Badger’s 22.5% uncoated larger-particle zinc oxide: fail.
Vanicream’s 7% (coated, smaller) Z-cote and 5% Ti-Silc: pass.

I do not give a monkey’s flying fart (with apologies for mixing my metaphors) what the EWG have to say about them. This is the reality, on the ground, at the front-line and coal-face of protecting skin from sun. Which is what sunscreens are for.

The EWG is, as ever, out of date too: Vanicream SPF 60 was replaced by the SPF 50 (inc. significant reformulation) over a year ago. Information has not been updated; indeed, that reformulation should already heave been included in the EWG 2013 report. Amongst myriad other epic failings; which make my own, and my continuing perpetration of follies, seem quite unremarkable and mundane in comparison.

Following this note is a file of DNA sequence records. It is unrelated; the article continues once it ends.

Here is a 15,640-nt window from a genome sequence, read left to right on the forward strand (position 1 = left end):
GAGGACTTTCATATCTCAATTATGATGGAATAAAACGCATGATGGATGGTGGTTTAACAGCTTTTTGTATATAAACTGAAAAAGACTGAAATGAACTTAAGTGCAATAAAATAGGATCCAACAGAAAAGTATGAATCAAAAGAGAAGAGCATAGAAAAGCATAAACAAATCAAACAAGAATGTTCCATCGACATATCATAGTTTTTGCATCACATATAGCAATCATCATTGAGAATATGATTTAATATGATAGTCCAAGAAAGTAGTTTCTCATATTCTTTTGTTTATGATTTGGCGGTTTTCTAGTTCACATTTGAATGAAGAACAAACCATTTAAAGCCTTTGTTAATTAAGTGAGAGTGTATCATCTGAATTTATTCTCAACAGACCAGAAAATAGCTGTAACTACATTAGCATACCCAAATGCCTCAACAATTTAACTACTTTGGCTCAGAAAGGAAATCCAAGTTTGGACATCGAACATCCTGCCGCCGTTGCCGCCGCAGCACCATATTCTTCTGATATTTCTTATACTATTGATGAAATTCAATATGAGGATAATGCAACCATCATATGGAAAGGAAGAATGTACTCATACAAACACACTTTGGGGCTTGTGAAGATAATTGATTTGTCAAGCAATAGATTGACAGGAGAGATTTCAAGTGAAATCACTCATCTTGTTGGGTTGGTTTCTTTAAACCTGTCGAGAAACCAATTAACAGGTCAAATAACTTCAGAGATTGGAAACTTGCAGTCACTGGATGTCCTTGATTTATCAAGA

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  1. Jessica

    Oh, dear. I’ve been living mostly on the fact that I haven’t finished everything from my last pre-reformulation Ocean Tested order. Especially for waterproof, which makes mineral sunscreen even trickier. My own experiments this year have been a milder-than-Shiseido Japanese zinc/octinoxate formula (apocalypse proof, as usual with the Japanese, but I have trouble trusting octinoxate not to flare my rosacea.) and with Dr. Robin’s kid’s sunscreen. The Dr. Robin’s isn’t bad, by the way, if you’re looking for another experiment–my only problem is that it dries down quickly and if you rub it in too long it rolls up. A delicate balance.
    And thank for chatting about charity a while ago–I did come back and read your response, even after you had to rescue me from Spam.

    • gingerama